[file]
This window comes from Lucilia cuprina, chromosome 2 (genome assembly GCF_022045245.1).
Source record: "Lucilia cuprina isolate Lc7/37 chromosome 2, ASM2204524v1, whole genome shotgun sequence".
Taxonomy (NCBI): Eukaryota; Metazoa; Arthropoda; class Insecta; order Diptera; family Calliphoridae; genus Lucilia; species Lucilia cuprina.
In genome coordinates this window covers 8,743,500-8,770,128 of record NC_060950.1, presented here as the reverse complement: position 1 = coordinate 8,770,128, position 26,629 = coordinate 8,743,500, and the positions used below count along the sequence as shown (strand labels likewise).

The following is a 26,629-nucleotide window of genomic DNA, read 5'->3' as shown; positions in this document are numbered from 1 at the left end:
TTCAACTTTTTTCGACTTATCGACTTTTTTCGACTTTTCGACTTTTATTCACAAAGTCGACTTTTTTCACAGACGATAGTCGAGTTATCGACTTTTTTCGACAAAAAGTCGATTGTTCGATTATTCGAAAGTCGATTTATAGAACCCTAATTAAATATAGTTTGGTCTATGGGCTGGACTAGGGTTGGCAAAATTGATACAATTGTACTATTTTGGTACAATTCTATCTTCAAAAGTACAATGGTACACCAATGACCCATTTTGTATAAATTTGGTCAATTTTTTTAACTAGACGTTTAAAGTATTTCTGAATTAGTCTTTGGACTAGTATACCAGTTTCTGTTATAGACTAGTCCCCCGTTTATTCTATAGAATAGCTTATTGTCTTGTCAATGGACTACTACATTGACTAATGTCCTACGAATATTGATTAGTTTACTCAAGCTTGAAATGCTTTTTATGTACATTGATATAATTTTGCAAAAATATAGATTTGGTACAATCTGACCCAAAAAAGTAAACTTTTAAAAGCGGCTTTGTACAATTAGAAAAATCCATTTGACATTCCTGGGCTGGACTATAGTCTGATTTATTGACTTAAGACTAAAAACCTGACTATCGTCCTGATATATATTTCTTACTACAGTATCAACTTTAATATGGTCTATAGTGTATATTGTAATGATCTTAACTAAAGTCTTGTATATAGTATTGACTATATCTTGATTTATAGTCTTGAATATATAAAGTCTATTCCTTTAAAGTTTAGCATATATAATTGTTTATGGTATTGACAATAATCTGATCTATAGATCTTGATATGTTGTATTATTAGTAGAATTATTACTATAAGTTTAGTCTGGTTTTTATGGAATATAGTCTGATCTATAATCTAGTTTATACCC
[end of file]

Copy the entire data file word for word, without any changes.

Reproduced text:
This window comes from Lucilia cuprina, chromosome 2 (genome assembly GCF_022045245.1).
Source record: "Lucilia cuprina isolate Lc7/37 chromosome 2, ASM2204524v1, whole genome shotgun sequence".
Taxonomy (NCBI): Eukaryota; Metazoa; Arthropoda; class Insecta; order Diptera; family Calliphoridae; genus Lucilia; species Lucilia cuprina.
In genome coordinates this window covers 8,743,500-8,770,128 of record NC_060950.1, presented here as the reverse complement: position 1 = coordinate 8,770,128, position 26,629 = coordinate 8,743,500, and the positions used below count along the sequence as shown (strand labels likewise).

The following is a 26,629-nucleotide window of genomic DNA, read 5'->3' as shown; positions in this document are numbered from 1 at the left end:
TTCAACTTTTTTCGACTTATCGACTTTTTTCGACTTTTCGACTTTTATTCACAAAGTCGACTTTTTTCACAGACGATAGTCGAGTTATCGACTTTTTTCGACAAAAAGTCGATTGTTCGATTATTCGAAAGTCGATTTATAGAACCCTAATTAAATATAGTTTGGTCTATGGGCTGGACTAGGGTTGGCAAAATTGATACAATTGTACTATTTTGGTACAATTCTATCTTCAAAAGTACAATGGTACACCAATGACCCATTTTGTATAAATTTGGTCAATTTTTTTAACTAGACGTTTAAAGTATTTCTGAATTAGTCTTTGGACTAGTATACCAGTTTCTGTTATAGACTAGTCCCCCGTTTATTCTATAGAATAGCTTATTGTCTTGTCAATGGACTACTACATTGACTAATGTCCTACGAATATTGATTAGTTTACTCAAGCTTGAAATGCTTTTTATGTACATTGATATAATTTTGCAAAAATATAGATTTGGTACAATCTGACCCAAAAAAGTAAACTTTTAAAAGCGGCTTTGTACAATTAGAAAAATCCATTTGACATTCCTGGGCTGGACTATAGTCTGATTTATTGACTTAAGACTAAAAACCTGACTATCGTCCTGATATATATTTCTTACTACAGTATCAACTTTAATATGGTCTATAGTGTATATTGTAATGATCTTAACTAAAGTCTTGTATATAGTATTGACTATATCTTGATTTATAGTCTTGAATATATAAAGTCTATTCCTTTAAAGTTTAGCATATATAATTGTTTATGGTATTGACAATAATCTGATCTATAGATCTTGATATGTTGTATTATTAGTAGAATTATTACTATAAGTTTAGTCTGGTTTTTATGGAATATAGTCTGATCTATAATCTAGTTTATACCC